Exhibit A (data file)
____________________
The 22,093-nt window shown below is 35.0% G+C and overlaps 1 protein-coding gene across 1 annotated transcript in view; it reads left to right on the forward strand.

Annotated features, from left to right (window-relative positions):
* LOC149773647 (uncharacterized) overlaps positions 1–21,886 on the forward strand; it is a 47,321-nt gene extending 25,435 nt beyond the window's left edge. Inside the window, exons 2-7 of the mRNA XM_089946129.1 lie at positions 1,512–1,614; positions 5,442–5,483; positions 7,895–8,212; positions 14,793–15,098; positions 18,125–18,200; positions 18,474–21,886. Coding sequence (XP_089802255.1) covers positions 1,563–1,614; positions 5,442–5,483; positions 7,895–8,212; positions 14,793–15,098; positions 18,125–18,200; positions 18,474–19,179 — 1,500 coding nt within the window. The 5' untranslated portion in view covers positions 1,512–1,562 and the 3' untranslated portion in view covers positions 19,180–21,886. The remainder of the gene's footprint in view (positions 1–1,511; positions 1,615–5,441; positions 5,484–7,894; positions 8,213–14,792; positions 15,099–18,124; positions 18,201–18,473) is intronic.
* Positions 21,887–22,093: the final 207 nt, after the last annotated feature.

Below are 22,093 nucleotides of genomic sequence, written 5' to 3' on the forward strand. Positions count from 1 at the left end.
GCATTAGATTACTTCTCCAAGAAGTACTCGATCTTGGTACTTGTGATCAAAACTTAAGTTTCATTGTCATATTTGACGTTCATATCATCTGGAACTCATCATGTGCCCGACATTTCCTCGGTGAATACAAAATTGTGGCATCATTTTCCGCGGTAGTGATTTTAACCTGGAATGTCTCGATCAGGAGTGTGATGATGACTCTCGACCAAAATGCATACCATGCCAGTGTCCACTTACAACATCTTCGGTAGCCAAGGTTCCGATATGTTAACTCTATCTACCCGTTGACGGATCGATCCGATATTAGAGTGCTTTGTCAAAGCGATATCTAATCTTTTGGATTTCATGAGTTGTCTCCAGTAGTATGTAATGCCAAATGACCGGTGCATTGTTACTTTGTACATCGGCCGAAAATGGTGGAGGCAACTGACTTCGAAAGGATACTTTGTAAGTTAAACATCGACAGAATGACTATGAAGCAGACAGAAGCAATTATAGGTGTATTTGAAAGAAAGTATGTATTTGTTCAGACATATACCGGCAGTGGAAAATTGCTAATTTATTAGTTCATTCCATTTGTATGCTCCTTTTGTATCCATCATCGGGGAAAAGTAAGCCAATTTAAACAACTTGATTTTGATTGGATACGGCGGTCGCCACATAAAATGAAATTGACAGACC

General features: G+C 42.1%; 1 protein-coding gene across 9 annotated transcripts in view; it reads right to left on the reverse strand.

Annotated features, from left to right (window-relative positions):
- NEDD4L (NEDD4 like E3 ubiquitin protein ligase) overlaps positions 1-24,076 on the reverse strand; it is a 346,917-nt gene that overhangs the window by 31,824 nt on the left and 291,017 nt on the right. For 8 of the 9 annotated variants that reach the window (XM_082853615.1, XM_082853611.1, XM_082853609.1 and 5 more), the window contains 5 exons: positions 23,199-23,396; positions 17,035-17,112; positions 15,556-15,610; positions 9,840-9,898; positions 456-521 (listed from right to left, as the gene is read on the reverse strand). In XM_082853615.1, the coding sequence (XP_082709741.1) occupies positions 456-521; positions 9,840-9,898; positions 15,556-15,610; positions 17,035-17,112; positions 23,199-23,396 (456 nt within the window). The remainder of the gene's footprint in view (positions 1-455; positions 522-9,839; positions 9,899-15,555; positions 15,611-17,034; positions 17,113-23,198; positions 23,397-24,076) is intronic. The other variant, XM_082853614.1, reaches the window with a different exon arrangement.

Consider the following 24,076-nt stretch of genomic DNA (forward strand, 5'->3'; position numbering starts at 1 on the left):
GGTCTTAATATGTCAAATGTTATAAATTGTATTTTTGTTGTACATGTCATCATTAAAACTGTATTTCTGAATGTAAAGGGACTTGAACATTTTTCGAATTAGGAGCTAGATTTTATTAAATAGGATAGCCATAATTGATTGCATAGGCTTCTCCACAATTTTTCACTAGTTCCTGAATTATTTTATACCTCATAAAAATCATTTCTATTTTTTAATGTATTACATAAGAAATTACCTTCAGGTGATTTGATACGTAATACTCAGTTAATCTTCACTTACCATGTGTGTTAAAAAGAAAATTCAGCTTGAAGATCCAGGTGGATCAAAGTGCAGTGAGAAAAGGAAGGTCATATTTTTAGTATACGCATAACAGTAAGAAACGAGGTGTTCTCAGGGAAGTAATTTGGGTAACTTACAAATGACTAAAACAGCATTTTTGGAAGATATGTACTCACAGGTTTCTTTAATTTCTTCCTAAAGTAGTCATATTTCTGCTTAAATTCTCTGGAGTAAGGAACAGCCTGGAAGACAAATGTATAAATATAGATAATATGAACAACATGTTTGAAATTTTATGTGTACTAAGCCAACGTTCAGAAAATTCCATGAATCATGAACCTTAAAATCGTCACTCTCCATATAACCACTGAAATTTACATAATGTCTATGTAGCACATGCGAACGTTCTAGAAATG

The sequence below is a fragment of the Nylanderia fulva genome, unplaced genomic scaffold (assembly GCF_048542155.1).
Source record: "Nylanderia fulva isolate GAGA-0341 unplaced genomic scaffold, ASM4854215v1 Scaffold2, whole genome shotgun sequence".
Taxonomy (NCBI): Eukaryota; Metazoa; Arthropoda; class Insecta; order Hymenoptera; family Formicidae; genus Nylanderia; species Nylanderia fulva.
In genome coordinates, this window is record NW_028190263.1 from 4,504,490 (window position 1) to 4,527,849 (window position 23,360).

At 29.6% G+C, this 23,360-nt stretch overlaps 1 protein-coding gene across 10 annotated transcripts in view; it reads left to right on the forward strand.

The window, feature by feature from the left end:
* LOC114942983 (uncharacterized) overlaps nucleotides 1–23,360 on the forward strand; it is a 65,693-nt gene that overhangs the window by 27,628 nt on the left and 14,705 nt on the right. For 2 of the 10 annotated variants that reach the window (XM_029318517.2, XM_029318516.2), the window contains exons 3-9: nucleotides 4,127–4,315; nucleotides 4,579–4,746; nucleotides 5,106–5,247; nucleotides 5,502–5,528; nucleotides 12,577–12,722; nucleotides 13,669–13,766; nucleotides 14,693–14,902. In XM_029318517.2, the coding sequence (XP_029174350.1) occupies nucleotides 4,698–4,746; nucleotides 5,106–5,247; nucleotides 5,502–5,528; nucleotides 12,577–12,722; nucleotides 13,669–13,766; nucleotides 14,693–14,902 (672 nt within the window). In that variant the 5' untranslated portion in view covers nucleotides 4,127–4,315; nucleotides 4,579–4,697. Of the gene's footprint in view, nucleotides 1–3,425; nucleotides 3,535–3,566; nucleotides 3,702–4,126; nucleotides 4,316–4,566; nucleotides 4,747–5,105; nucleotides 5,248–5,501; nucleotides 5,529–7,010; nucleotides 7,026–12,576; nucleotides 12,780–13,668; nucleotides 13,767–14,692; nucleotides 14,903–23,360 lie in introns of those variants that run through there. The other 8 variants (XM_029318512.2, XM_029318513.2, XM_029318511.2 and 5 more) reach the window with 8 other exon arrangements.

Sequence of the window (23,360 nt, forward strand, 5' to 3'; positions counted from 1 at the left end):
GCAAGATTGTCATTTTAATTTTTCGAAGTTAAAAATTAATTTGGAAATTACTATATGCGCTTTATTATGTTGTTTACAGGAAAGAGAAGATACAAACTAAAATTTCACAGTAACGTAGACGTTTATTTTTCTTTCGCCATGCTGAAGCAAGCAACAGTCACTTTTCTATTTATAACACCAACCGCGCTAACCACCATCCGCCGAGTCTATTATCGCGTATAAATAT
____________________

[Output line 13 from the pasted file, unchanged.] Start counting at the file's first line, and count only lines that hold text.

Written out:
Source record: "Nylanderia fulva isolate GAGA-0341 unplaced genomic scaffold, ASM4854215v1 Scaffold2, whole genome shotgun sequence".